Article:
Even if climbing, like walking, standing, and sitting, is a major life activity, defendant argues that plaintiff is not disabled because his impairments do not substantially limit his ability to engage in these activities. The Court disagrees. Viewed favorably to plaintiff, the record suggests that: (1) he has knee pain if he stands in place for more than twenty or twenty-five minutes; (2) he must stretch out his legs and physically lift his knees if he sits for more than five minutes; (3) he does not do household chores like cleaning gutters, washing windows or changing light bulbs that would require climbing a ladder or stepping up onto a chair; (4) in 2006, his treating physician believed that plaintiff could not climb more than "[a] few steps, " could not walk a city block, and could not sit for more than fifteen to twenty minutes; and (5) the City deemed him disabled as of January 3, 2007. ( See Def.'s Exs. Supp. Mot. Summ. J., Ex. 1, Rosa Dep. at 56, 60-63, 185-88; Pl.'s LR 56.1(b)(3)(C) Stmt., Ex. C, Abdulmassih Dep. at 23-25 & Abdulmassih Dep. Ex. 5, 12/26/ Letter; id., Ex. H, Anna Rosa Dep. at 27.) Thus, there is a genuine issue for trial as to whether plaintiff is a qualified individual with a disability.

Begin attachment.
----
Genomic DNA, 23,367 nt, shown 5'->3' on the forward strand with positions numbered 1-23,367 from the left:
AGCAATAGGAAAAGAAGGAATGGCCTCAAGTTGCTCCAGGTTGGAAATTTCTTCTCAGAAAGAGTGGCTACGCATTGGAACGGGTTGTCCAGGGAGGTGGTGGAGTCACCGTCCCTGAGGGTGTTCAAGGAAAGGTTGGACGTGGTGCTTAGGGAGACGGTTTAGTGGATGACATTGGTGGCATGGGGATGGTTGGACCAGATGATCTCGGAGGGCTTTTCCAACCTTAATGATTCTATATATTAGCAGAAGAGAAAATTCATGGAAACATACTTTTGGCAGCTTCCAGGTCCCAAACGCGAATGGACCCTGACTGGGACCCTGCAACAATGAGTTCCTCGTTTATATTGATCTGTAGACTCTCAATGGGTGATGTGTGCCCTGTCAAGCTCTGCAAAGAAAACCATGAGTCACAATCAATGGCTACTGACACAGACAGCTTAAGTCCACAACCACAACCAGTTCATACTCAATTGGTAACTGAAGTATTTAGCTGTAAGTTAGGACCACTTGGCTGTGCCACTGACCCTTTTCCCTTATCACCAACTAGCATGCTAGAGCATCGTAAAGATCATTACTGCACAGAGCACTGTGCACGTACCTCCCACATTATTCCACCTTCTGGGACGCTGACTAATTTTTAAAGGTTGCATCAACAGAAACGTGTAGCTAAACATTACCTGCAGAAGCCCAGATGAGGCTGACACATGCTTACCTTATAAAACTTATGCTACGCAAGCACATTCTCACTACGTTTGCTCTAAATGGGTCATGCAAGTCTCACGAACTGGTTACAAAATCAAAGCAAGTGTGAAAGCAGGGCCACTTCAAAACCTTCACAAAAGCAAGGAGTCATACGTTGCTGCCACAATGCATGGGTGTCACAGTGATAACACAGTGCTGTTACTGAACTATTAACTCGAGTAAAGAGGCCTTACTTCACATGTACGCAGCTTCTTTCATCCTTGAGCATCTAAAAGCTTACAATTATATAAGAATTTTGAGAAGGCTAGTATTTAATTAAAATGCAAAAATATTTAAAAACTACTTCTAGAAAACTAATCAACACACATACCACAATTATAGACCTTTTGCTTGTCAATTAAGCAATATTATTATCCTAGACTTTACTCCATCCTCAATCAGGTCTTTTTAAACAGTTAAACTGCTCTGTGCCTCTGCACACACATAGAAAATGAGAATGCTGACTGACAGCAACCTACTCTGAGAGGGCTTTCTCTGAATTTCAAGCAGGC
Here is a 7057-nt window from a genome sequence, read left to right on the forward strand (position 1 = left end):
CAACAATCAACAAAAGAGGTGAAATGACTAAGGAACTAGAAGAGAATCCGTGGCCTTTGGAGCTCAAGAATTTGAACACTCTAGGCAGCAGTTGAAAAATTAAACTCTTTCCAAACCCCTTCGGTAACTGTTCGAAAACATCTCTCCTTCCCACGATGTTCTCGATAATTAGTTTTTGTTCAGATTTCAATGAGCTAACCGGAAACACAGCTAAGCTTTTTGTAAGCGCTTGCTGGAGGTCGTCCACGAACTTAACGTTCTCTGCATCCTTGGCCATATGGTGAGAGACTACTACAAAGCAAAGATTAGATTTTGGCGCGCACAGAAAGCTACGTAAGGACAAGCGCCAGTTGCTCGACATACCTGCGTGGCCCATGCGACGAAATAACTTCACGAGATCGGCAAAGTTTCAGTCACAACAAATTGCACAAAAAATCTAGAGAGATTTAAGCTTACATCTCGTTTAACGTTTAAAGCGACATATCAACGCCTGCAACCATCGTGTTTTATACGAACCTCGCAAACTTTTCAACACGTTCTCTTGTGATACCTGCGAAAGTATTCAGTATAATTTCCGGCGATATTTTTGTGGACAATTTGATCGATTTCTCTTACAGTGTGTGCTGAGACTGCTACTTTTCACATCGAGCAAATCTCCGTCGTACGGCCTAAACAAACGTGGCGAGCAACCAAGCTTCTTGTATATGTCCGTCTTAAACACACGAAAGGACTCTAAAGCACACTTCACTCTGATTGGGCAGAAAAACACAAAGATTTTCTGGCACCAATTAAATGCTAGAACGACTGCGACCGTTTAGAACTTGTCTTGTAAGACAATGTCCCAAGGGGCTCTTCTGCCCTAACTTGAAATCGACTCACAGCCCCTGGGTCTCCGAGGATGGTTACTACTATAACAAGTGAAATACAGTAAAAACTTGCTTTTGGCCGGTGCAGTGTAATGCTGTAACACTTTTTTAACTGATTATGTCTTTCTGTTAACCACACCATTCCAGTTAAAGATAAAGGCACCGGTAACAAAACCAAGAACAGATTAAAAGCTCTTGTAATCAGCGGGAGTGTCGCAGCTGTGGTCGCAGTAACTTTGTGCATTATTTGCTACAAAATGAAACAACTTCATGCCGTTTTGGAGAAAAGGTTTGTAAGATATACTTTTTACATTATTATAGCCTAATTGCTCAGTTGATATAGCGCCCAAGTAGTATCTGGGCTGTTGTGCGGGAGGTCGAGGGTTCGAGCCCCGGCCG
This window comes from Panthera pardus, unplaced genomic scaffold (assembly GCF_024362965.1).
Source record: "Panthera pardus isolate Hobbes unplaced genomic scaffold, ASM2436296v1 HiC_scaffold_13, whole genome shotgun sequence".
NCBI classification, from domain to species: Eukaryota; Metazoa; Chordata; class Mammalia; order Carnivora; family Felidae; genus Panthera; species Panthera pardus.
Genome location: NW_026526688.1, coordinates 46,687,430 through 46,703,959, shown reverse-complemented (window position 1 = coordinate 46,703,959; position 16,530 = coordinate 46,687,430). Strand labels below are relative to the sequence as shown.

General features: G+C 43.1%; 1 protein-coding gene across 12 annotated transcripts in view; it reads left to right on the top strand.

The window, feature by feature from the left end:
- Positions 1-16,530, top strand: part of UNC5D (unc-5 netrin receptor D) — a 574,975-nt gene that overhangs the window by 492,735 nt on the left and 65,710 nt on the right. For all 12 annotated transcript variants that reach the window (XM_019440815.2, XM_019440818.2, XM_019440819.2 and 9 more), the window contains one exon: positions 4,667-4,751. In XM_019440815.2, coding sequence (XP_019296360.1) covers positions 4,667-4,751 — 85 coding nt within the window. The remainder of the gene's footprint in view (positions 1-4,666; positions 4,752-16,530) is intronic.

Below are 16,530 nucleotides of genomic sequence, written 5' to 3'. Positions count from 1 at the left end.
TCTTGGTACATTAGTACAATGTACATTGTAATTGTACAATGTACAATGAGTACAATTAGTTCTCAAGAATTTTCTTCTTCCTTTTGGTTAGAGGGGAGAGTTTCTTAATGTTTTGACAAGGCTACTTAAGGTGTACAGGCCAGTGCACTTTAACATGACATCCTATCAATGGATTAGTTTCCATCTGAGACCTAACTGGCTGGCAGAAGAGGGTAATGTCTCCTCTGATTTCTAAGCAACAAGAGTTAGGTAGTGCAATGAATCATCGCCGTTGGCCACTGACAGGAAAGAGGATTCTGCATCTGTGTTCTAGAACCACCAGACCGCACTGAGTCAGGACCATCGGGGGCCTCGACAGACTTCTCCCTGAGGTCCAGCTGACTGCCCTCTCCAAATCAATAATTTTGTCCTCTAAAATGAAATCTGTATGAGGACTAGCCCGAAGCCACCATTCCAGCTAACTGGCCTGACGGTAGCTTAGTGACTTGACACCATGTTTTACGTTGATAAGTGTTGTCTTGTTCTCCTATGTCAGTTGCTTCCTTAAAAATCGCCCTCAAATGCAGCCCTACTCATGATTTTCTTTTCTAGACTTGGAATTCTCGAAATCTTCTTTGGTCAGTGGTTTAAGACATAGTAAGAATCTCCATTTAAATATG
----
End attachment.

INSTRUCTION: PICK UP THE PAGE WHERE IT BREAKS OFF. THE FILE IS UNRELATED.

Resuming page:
There is also a genuine issue for trial as to the remaining elements of the accommodation claims, i.e., whether defendant was aware of and failed reasonably to accommodate plaintiff's disability. As discussed above, viewed in plaintiff's favor, the record suggests that defendant received medical documentation of plaintiff's disability and could have assigned him exclusively to a machine that he was able to operate. Accordingly, defendant's motion for summary judgment on plaintiff's accommodation claims is denied.